Steve Huff, one of my favorite photography bloggers has put up my guest blog today!
Most of the time when traveling, I find myself going from city to town and back to a city again. Sometimes I almost forget there’s more than that. When I hired a little motor bike and just cruised out of the town Pushkar, I noticed everything changed. Landscape, there’s no surprise, but also the contact with the people I met along the way.
There was no hassle, asking for money or trying to sell me anything anymore. People were open and friendly, inviting and very photo genetic. I wrote a blog a while ago, about sending a private driver back home and taking the bus between destinations. I’m still very happy i did, but after a day driving around on my little moped, I guess next time I’ll be traveling with a drivers license for a motorbike. That way I can buy myself a cheap motor and travel the country on my own. Bringing only my small Leica kit - same as I have with me now - and some necessities like underware, there will be no trouble with luggage and it will bring me at places I’ll otherwise won’t see.
So, at least I have found my reason to stay traveling and go back to beautiful India again and again! ;-)
If you like to see these pictures and some more in higher resolution, check my Flickr account
As the albums on my Flickr page and my facebook are starting to become a bit abundant, I decided to start selecting a bit stricter. Also I decided to delete some of the pictures in my facebook albums. Not that they are bad, but some others are just a better and in the end you only want to keep the best.
For me it’s one of the hardest things to do: “killing your darlings”. Especially because they are not only my darlings, they are also part of my journey. Of course I don’t throw them away, But in the end nobody wants to relive the hours and hours you spend behind a projector at your grandparents. And nobody really wants to see the wedding book with 750 pictures of your uncle dancing the cha cha cha or your nephew spoiling tomato soup on his mini smoking. Most of the time 50 pictures is enough, after that, attention most of the time decreases rapidly. Often less is more, so choices must me made.
What makes me decide which picture stays in and which one goes, is hard to tell. Most of the time it’s a gut feeling. It’s easy to select the ones that have to stay in for sure. The diamonds. Thing is; if I only leave those, I’ll end up posting maybe 5 pictures out of all (not each) albums. I’d like to think I’m my most critical judge. So after selecting these I go on.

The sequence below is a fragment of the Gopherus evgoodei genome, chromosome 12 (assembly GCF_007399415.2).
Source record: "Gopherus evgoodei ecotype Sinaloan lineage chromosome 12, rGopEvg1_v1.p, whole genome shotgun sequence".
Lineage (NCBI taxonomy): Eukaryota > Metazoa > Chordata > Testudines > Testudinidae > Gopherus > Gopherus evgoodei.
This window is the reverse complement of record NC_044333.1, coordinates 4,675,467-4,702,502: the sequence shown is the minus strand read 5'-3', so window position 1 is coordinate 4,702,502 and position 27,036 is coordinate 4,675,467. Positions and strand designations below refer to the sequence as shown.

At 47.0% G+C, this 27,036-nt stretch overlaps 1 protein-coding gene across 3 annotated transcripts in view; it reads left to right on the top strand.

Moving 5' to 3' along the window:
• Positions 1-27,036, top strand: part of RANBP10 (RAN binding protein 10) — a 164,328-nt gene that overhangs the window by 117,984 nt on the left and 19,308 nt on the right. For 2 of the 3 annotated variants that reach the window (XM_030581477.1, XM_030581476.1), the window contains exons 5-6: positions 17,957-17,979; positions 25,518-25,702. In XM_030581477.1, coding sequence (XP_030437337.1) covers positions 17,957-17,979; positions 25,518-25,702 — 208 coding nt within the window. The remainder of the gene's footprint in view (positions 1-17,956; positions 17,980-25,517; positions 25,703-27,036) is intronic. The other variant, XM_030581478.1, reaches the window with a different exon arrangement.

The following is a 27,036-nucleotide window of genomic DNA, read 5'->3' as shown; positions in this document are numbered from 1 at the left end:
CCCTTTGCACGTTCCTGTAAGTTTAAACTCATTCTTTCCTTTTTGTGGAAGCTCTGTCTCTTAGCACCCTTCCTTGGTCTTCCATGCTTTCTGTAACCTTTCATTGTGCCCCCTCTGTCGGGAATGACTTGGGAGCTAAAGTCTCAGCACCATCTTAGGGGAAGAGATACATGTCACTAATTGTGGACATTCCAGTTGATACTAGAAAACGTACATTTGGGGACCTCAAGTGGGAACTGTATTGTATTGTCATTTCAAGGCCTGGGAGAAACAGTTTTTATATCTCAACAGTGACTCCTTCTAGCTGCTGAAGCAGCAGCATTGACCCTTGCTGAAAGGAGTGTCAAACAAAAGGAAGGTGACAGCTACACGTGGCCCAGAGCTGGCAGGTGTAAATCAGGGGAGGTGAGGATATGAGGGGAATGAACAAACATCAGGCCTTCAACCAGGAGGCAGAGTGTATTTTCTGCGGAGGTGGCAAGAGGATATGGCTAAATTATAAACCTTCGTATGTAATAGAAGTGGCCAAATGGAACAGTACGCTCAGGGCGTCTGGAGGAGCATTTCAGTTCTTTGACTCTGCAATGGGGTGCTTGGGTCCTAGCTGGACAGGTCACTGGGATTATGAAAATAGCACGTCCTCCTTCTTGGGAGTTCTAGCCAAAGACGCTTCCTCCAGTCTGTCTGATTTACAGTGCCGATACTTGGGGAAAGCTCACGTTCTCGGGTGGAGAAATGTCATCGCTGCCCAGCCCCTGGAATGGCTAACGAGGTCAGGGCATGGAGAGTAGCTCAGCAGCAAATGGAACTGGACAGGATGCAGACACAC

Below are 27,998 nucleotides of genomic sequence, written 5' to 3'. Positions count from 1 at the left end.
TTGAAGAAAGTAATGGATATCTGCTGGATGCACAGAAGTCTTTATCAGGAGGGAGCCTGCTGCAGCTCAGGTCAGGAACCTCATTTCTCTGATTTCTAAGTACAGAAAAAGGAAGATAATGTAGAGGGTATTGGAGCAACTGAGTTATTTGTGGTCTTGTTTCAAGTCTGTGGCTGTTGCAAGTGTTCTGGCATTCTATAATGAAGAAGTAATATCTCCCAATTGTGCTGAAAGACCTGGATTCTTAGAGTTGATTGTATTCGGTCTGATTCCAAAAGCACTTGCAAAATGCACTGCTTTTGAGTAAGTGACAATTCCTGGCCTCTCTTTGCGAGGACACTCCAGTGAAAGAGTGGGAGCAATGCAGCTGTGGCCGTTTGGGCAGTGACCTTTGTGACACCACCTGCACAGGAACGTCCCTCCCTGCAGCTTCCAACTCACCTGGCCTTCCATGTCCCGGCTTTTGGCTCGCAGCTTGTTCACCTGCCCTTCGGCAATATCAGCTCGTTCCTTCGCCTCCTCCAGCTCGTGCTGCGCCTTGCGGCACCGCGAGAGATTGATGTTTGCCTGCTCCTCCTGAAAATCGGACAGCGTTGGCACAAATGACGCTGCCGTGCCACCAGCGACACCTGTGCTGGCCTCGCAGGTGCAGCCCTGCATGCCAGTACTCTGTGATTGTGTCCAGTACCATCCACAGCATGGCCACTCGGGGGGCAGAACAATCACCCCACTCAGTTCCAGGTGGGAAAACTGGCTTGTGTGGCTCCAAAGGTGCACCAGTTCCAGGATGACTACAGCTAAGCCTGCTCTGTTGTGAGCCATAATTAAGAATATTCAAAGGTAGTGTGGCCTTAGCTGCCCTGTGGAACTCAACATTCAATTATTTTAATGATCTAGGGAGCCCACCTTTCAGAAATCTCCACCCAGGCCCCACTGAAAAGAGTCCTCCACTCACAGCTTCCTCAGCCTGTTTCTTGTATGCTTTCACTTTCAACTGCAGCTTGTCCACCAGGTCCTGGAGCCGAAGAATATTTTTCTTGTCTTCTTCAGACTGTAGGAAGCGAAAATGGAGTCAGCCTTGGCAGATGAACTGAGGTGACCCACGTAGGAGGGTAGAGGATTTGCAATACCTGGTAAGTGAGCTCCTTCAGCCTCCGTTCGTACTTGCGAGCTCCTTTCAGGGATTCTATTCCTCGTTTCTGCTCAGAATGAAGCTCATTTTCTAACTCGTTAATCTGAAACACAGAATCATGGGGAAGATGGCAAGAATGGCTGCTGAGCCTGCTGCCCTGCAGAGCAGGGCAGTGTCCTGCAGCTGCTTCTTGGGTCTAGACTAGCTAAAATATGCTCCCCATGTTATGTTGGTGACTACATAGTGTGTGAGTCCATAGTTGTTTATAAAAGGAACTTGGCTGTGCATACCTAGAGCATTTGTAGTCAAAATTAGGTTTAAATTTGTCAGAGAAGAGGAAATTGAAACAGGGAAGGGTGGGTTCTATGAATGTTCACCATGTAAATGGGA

I try to look at the balance in my story. I can have ten women sitting in their door opening, but I only need one. Again everything is just a gut feeling. Which woman gives me the feeling I can’t leave her out. Because of the way she looks, or her colorful sari or the beautiful woodwork of the doorposts. Looking at the light, composition, technique is another way to get rid of some of my babies. Even though sometimes it’s the one that breaks all the rules that stays in. Just because the “feel” is right.
In the end it’s all just a matter of taste. Which ones do I like the most? Which ones give me the uncontrollable urge to show them to the rest of the world? Which ones do I think people like to talk about? Which ones do I think tell the story?
Luckily, here I can make a separation again. Here on my blog, I tell you how I work and what problems I encounter. I show you some of the shots that either clarify my story or some that I just think you should really see. At my facebook page, I now show you the ones that I really think are good. This differs from time to time. I add pictures and I take some of. Same goes for my website, only on my facebook, I also give you updates about the trip, some behind the scene photos and every now and again a link that I think you should check. On my Flickr account I post a lot more. This is the place where people tend to go to browse pictures, just like they browse youtube for videos. So make your pick, or check them all… Hope you like what you see!
Sitting in a car heading for Rajasthan, I had the feeling that I had made a wrong decision. It’s a great way to travel through Rajasthan -the part of India I’m traveling now - but it’s just not me. I need to be amongst the people.
Not exactly sure what it was that made me feel this way I endured a little bit longer. I don’t mind changing my mind all of a sudden, but I do want to know why I change it. It wasn’t the driver. Even though his English was very poor, he was very polite and he had no problem taking me wherever I wanted. This was the reason I took the car in the first place. The idea of not planning a train ahead, being able to stop at every location on my way sounded very appealing and practical for my photography. A flat tire even gave me a sudden feel of adventure, although it was solved quickly.